Arm Lift Los Angeles Brachioplasty Los Angeles

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Los Angeles Arm Lift (Brachioplasty)

 

What Is Brachioplasty, Arm Tuck, or Arm Lift?

Brachioplasty, also known as "Arm Lift" or "Arm Tuck," is a procedure to remove redundant flabby and sagging skin folds of the upper arms. Colloquially, this surplus skin is described as "Bat Wings" or "Batwing Deformity," and sometimes as "Bingo Wings." Arm-Lift or Brachioplasty allows patients to once again enjoy arms that are firm, toned, and proportionate with the rest of their body. For some patients, the need to undergo a Brachioplasty surpasses that of a Tummy Tuck because they are unable to find shirts that have wide enough arms, or are uncomfortable with showing their arms at all.

The popularity of the Brachioplasty has increased along with the growing number of people who have lost massive amounts of weight either through dieting or bariatric surgery- Gastric bypass, "stomach stapling," or lap-banding.
According to the American Society for Aesthetic Plastic Surgery, nearly 15,000 Arm Lifts (Brachioplasties) were performed in 2005, a more than three fold increase since 1997.

 

Will Brachioplasty/Arm Lift Improve My Muscle Tone?

While it reduces flabbiness and improves contour, you will need to exercise regularly to firm the muscle beneath the skin. It will be helpful to do so before the procedure, as well.

Is Brachioplasty Always Combined with Liposuction?

Not necessarily. Although Liposuction is not an essential part of an Arm Tuck, some plastic surgeons utilize it as a way of dissecting and separating the deep tissues from the skin flaps.

 

Other Than Liposuction, is Brachioplasty/Arm Lift Performed with Other Procedures?

As more men and women lose massive amounts of weight, many plastic surgeons will perform procedures such as Body Lifts, Thigh Lifts and Butt Lifts on patients who have had Brachioplasty.

A common method is to precede Brachioplasty with the Body Lift and allow three months in between the procedures. However, the Brachioplasty can be performed simultaneously with a Breast Lift (Mastopexy) or Breast Reduction.

How Is An Arm Lift or Brachioplasty Performed?

During Standard Brachioplasty, it is possible to perform limited Liposuction of the arms in order to better contour and prepare the arms for a lift. This method involves an incision that extends from the axilla, or armpit, to the elbow on the inside of the arm. The excess skin flab is completely excised. First, the deep layers of the wound and then the more superficial, and finally the skin wound is closed with mostly dissolvable sutures. Before closure, drains are placed and brought out through small holes in the axilla. The final scar is usually a T-shaped line with the long limb going along the length of the arm, and the short limb extending across the armpit. (Some surgeons vary the shape of this scar into an L-shaped scar.) There are usually two different locations for the placement of the long arm of the T-scar. Some patients and doctors prefer placing this line on the most dependent or the lowest point of the arms, while others like the scar to run along the mid section of the arm. The advantage of the first type is that it does not show as much with the arms opened apart, but its disadvantage is that from the back it is more visible. With the second option, the scar is not as noticeable from either the front or the back as long as the arms are at the sides.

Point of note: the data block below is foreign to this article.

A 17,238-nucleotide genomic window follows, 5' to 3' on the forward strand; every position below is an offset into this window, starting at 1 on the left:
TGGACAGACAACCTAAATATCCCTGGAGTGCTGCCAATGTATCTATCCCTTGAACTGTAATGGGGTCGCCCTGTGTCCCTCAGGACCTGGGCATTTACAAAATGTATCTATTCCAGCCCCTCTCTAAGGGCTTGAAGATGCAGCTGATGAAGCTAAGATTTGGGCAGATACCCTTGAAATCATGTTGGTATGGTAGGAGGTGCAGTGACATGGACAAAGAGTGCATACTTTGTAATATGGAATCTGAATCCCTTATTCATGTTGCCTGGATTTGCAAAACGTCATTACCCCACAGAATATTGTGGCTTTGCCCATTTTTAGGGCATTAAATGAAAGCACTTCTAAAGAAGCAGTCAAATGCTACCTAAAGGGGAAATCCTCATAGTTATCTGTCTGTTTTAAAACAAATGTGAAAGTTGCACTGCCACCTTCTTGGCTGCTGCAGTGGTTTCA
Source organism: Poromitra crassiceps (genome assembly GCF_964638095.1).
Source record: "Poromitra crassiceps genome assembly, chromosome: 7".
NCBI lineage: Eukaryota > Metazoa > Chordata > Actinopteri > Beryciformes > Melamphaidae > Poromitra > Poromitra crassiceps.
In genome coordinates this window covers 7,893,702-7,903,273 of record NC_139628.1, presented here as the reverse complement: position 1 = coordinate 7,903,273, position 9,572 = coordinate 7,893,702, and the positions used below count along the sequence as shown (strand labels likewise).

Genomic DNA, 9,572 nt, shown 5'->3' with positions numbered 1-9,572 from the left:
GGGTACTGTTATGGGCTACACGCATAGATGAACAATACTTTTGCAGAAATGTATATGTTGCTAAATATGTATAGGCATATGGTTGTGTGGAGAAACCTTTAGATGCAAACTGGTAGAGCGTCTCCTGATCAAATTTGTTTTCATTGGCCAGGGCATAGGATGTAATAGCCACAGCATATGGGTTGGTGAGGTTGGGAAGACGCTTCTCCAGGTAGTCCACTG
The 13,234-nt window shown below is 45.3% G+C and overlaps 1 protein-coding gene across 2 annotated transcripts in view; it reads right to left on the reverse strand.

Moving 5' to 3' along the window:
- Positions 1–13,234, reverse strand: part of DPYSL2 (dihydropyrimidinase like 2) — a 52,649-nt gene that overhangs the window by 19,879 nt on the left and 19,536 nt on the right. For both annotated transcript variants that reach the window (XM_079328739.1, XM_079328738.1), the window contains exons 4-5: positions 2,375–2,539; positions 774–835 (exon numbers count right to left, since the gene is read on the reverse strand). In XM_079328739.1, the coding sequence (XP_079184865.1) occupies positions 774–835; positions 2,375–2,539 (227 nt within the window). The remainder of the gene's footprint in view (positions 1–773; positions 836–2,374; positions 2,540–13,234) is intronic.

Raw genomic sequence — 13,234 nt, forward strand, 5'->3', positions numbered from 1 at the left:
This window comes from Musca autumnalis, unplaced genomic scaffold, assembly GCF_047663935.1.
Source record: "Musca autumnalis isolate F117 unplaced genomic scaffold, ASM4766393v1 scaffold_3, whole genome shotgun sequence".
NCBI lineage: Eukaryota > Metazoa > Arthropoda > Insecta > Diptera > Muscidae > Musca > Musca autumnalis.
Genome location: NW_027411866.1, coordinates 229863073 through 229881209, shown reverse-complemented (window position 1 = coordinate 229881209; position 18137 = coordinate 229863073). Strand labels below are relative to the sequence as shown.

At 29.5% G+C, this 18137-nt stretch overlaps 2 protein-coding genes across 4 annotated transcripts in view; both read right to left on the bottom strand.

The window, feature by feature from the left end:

In the case of an Extended Brachioplasty, the incision is extended from the elbow to the axilla and then along the outer aspects of the chest, in some ways, like the seams of a shirt or jacket. The transition from the arm to the chest is made into a zigzag scar, which is placed in the axilla, in order to prevent formation of cicatrical scar bands.

What Is Brachioplasty/Arm Lift Recovery Like?

Recovery takes three to four weeks. Following surgery, your arm will be placed in a special compression garment to help the newly sculpted skin adhere to the underlying tissue. Also, you will probably have thin drains inserted under each arm to collect fluid, and which will be removed in two to three days. You should expect to feel groggy for at least a week, although each person’s recovery is unique. During this time, you will be advised to avoid lifting and strenuous movements. Your plastic surgeon will also tell you to keep your arm elevated with pillows to minimize discomfort while you heal. Sutures are usually removed within two to three weeks, and swelling and bruising generally take three to six months to disappear. Scars will remain visible, but fade for up to two years. Most patients can return to work after one week, unless it involves strenuous physical activity.

There are varying points of view about having patients wear compression garments. Some cosmetic surgeons emphasize the importance of wearing one for about three weeks. Other cosmetic surgeons disagree, stating that the constriction often results in blistering.

The latter group of physicians recommends other methods to control post surgical swelling and bruising. These include an herbal combination of Arnica Montana, a plant extract, and bromelain, a pineapple extract. The recommendation is that they be used three or four days prior to surgery and for a couple of weeks post-surgery. These are options that you should discuss thoroughly with your plastic surgeon.

Some plastic surgeons also recommend improving lymphatic drainage and decreasing swelling and bruising through a series of lymphatic drainage massage treatments, to be performed once a week for three weeks. Some surgeons offer this massage therapy in their offices. Patients are encouraged to massage their scars after the sutures are removed.

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